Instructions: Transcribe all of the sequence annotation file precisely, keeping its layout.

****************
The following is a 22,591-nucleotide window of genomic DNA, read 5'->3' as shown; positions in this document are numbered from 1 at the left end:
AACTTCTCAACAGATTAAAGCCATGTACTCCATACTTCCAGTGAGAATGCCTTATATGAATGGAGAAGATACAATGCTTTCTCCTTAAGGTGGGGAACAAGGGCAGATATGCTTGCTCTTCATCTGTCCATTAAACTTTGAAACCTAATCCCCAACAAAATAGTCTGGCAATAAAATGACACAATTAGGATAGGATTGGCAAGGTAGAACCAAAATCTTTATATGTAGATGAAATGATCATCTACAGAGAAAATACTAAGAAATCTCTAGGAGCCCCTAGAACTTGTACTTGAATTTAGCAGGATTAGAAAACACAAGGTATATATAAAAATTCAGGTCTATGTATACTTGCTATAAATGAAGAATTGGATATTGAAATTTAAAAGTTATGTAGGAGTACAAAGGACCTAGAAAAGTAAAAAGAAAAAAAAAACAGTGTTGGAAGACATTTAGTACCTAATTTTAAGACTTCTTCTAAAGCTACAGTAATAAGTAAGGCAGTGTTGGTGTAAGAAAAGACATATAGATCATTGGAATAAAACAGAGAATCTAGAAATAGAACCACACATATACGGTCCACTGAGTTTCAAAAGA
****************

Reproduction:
The following is a 22,591-nucleotide window of genomic DNA, read 5'->3' as shown; positions in this document are numbered from 1 at the left end:
AACTTCTCAACAGATTAAAGCCATGTACTCCATACTTCCAGTGAGAATGCCTTATATGAATGGAGAAGATACAATGCTTTCTCCTTAAGGTGGGGAACAAGGGCAGATATGCTTGCTCTTCATCTGTCCATTAAACTTTGAAACCTAATCCCCAACAAAATAGTCTGGCAATAAAATGACACAATTAGGATAGGATTGGCAAGGTAGAACCAAAATCTTTATATGTAGATGAAATGATCATCTACAGAGAAAATACTAAGAAATCTCTAGGAGCCCCTAGAACTTGTACTTGAATTTAGCAGGATTAGAAAACACAAGGTATATATAAAAATTCAGGTCTATGTATACTTGCTATAAATGAAGAATTGGATATTGAAATTTAAAAGTTATGTAGGAGTACAAAGGACCTAGAAAAGTAAAAAGAAAAAAAAAACAGTGTTGGAAGACATTTAGTACCTAATTTTAAGACTTCTTCTAAAGCTACAGTAATAAGTAAGGCAGTGTTGGTGTAAGAAAAGACATATAGATCATTGGAATAAAACAGAGAATCTAGAAATAGAACCACACATATACGGTCCACTGAGTTTCAAAAGA